I agree you guys had an amazing robot, but rookie all-star is not all about what you do on the field and this year it was won in the pits. I agree we did not perform that great on the field. We shipped out our robot with minimal driving time which was our rookie mistake. But to say we didn't build it is ubsurd. Team 1676's robot was completly student designed and built. The engineers just guided us along. I think you should rethink posting something like this before you get all the facts.
I think 1676 made a very smart move. For their rookie year, they build their robot based on our 2004's robot because they saw it worked. It wouldn't matter if their robot was 100% engineer built as long as the kids on their team were getting inspired. I can tell you this team more than deserved the Rookie All Star. Go look at the website, their chairmans/rookie all star submission[Holy God its amazing], the character of the students on the team. They are an awesome team. Great job 1676.

-Bharat
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Unread 03-23-2005, 08:35 PM
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Re: engineer bots

When I was on the Fairport team last year, we tried to show the students how to do everything. During the first few weeks we found we had to start all the tasks ourselves (the mentors) until the students could see how it was done. Then one by one we handed the tasks off, stepped in only when someone was stuck, and then only to get things going again.

I found this message I posted last year. I think it sums up my opinion on this matter perfectly:

Quote:
Success!!!

--------------------------------------------------------------------------------

tonight was our second last official team meeting. About an hour after we got there I didnt really have anything to do, so I was walking around our different work areas

the sparkies were working on the C programming for auton mode, and experimenting with an old gyro sensor hooked to my oscilloscope

the gearheads were attaching the chainguard to our roller and putting the collection net on, and a group of others were working on the arm assembly

one of the parents was working with a student, attaching a fisherprice motor to our commerical vacuum pump

and a handfull of students were making buttons.

I ran into another mentor, Dr Hensel and he had the same silly grin I had.

We could have both gone home and nobody would have missed us - and there are only 3 of us engineers on the team.

Our students have successfully taken over just about everything.

I ended up spending a half hour helping to make buttons.

I think our mission is accomplished. Everything else that happens after today is frosting on the cake! :^)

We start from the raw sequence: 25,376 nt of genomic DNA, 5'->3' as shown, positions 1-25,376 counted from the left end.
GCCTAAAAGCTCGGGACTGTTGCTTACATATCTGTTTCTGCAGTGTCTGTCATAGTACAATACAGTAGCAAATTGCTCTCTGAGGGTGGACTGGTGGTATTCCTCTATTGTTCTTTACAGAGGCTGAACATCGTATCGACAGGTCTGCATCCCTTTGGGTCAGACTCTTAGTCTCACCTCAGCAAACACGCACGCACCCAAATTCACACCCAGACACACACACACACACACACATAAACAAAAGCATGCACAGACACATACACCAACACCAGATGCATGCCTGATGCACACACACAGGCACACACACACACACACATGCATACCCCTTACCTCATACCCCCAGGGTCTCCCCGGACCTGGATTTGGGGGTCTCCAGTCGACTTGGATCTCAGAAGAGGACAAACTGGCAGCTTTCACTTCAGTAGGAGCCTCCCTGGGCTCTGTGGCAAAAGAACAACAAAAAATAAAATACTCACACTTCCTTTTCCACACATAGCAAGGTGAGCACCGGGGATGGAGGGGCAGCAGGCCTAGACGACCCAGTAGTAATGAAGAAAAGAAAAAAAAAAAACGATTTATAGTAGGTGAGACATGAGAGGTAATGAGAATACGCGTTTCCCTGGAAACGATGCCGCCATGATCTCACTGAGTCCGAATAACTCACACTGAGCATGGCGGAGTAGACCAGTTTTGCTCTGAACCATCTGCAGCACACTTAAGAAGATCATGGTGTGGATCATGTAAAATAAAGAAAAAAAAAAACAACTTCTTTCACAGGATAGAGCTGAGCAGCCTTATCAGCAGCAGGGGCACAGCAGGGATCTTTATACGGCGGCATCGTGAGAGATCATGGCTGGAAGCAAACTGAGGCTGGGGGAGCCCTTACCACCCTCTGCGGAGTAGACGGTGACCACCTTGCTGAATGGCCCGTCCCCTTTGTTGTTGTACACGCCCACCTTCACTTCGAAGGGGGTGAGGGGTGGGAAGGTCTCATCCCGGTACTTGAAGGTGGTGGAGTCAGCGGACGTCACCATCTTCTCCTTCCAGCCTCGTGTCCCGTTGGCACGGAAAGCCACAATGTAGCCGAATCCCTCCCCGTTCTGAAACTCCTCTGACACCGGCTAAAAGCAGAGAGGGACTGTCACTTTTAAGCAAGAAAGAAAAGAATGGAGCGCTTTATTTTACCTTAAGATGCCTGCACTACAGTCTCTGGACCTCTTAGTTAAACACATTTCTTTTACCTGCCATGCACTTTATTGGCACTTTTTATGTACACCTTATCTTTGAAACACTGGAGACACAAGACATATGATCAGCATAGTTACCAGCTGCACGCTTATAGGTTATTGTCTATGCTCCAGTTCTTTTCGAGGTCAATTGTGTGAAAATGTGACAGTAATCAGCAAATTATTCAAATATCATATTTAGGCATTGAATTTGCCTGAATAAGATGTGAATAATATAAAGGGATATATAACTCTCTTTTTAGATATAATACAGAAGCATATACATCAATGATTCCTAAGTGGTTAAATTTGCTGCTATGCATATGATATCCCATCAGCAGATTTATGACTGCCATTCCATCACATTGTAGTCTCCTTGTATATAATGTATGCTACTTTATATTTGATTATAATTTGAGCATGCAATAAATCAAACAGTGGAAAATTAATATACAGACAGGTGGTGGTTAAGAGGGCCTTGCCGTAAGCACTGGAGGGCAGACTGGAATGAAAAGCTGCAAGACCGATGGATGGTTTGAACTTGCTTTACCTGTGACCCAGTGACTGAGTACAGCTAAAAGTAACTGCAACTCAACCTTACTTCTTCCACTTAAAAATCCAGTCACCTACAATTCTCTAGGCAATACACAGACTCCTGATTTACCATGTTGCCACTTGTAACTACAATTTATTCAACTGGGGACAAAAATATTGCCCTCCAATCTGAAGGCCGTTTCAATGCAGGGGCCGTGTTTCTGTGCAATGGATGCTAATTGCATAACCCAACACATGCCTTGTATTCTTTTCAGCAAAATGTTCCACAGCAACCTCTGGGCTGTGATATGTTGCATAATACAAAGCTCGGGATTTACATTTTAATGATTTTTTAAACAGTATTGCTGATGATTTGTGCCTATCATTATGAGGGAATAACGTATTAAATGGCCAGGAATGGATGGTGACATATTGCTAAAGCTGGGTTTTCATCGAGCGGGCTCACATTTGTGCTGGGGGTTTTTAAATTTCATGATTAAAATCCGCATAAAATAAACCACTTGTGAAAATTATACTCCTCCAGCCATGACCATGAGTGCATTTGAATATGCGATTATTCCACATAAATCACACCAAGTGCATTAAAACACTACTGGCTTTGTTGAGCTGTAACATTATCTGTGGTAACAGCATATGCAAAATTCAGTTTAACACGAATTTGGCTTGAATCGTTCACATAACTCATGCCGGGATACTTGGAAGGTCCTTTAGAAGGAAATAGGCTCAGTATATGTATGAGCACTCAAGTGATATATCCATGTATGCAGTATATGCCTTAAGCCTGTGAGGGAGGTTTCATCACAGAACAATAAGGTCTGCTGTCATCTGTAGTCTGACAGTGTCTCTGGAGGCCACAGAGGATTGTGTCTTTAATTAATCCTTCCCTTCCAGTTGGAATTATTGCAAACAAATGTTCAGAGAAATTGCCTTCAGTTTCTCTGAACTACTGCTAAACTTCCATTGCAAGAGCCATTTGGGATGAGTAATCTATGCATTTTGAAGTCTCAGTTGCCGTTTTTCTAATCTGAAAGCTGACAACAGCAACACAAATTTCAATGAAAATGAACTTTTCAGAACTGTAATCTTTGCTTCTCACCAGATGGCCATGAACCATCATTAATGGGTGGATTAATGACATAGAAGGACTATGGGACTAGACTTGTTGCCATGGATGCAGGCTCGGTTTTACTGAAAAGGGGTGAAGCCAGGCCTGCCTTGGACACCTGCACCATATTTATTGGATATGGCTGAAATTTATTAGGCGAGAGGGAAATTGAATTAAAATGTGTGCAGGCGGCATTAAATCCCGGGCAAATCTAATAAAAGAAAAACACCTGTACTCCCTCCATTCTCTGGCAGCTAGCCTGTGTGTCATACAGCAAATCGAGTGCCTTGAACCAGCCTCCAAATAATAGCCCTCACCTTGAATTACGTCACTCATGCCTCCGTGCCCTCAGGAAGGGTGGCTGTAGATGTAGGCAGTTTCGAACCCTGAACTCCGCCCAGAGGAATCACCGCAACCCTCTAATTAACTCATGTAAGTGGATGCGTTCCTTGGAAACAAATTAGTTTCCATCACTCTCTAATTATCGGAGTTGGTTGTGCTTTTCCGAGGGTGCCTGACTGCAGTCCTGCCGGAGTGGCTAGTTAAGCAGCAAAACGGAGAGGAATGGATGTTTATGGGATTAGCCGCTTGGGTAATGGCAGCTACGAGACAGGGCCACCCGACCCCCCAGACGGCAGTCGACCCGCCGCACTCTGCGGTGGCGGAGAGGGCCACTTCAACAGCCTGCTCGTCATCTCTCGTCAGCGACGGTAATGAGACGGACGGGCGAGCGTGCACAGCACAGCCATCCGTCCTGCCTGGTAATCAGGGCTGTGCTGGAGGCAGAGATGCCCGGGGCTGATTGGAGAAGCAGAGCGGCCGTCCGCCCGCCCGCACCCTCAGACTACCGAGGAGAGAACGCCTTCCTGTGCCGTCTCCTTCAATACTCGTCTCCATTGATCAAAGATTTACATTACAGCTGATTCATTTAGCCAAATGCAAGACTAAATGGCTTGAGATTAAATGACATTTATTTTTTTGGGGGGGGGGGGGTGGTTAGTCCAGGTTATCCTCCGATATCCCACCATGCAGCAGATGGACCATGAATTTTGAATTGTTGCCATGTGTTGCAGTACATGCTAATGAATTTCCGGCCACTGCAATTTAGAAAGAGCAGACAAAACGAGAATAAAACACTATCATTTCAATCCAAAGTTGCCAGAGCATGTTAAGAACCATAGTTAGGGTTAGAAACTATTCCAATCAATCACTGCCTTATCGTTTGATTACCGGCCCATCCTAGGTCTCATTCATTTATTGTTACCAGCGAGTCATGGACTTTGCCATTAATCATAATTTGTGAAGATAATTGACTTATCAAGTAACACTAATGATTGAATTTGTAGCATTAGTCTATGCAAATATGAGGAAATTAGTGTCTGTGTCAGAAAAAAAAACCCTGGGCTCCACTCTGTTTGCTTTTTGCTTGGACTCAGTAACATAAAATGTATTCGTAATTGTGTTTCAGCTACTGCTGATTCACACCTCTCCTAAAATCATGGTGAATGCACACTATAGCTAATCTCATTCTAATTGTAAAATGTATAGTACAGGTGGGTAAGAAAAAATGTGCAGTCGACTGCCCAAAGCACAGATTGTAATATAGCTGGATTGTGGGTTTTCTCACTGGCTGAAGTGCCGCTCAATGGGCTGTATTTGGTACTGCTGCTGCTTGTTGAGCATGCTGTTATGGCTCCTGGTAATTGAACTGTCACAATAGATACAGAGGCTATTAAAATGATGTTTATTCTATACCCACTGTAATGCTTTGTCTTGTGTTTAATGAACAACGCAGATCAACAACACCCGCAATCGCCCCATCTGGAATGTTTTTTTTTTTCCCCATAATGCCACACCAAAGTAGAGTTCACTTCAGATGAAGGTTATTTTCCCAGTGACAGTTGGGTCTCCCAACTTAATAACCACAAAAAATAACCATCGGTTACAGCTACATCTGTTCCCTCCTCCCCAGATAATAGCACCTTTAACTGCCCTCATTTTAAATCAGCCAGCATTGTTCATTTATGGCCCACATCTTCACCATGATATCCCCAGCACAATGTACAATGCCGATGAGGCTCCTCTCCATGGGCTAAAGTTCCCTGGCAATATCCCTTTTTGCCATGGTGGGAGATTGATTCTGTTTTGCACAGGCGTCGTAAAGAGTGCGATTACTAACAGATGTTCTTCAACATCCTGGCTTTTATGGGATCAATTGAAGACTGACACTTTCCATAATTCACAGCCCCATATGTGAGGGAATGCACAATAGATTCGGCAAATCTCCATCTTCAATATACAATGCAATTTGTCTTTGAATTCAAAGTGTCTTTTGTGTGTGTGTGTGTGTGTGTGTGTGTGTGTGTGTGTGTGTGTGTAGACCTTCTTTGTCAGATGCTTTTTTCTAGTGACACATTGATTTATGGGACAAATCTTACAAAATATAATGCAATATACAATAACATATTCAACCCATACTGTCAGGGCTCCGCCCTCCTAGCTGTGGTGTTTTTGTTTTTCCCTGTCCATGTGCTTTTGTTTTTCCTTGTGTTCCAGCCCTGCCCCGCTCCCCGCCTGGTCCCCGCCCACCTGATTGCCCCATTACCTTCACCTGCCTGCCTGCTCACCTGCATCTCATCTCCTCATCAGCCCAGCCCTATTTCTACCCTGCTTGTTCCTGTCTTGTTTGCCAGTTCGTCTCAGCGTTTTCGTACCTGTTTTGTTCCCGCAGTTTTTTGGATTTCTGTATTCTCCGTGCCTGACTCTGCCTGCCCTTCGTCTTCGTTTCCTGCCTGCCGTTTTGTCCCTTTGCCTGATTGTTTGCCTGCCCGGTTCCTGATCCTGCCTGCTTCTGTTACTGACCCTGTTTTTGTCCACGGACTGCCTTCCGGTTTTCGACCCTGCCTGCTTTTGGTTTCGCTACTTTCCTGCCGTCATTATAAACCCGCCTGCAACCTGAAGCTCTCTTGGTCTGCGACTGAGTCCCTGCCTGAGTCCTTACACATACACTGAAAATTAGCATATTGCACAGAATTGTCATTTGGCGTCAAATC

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Unread 03-24-2005, 10:44 AM
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Re: engineer bots

Quote:
Originally Posted by Validius
prenote: I'll make cliffs later if enough ppl want them.

This was team 1549's rookie year and though we had some FIRST vets (one was on his 5'th year. he is a college student now) most of us, including myself, were rookies to FIRST. Anyways, moving on...

A little about our team: there is a charter high school at Washtenaw community college that i am in and that is the home of team 1549. Our team consists of high school and college students. The college students are mostly majoring in industrial robotics, fluid power and machining. Most of them are not engineers.

The point?
At GLR this year we saw teams who's bots were obviously totally designed by the engineers. While this is legal i do not think it is with the spirit of FIRST. There were 4 builders (including myself) and 1 programmer who did 70% of the work on team 1549's robot. A few more guys jumped in in the last 2 weeks. Except for our passive gripper and the winch drum everything was designed, made and put together by high school and college students.

Our bot, while very good (when the drive program isn't screwed up and I'm not getting ramming penalties), cant measure up to these superbots.

There is nothing that can really be done so i guess i am just ranting for my own sanity. I just wanted to point out the unfair advantage that many teams have.

Also, i cannot conclude a post about building the bot without thanking the mentors, particularly Kieth and Gary. Without your guidance, passing on the wisdom of past experience and teaching the team how to be a team we could never have gotten this done. Thanks guys!

I once started a thread like this when i was a rookie. Since then i have relized many things about mentors and engineers. You may think that these bots are engineer bots but they are actually student bots. Students dream up the ideas for bots, it is than up to the mentors and engineers to make these dreams a reality. This is why it may look as if these bots are engineer bots but, they are actually a product of experienced students and hard working adult leaders. Don't worry your time will come when you have a "Super Bot" as you call them, which years of competition you gain experience to build a great bot. A great team you may want to look at and speak to are teams 135, 71, 48, 47, 45 and many more. Most teams will be glad to help you become competitive to, JUST ASK FOR HELP!

This is all i have to say, i am not trying to talk down to you, or scould you, just make you rethink your toughts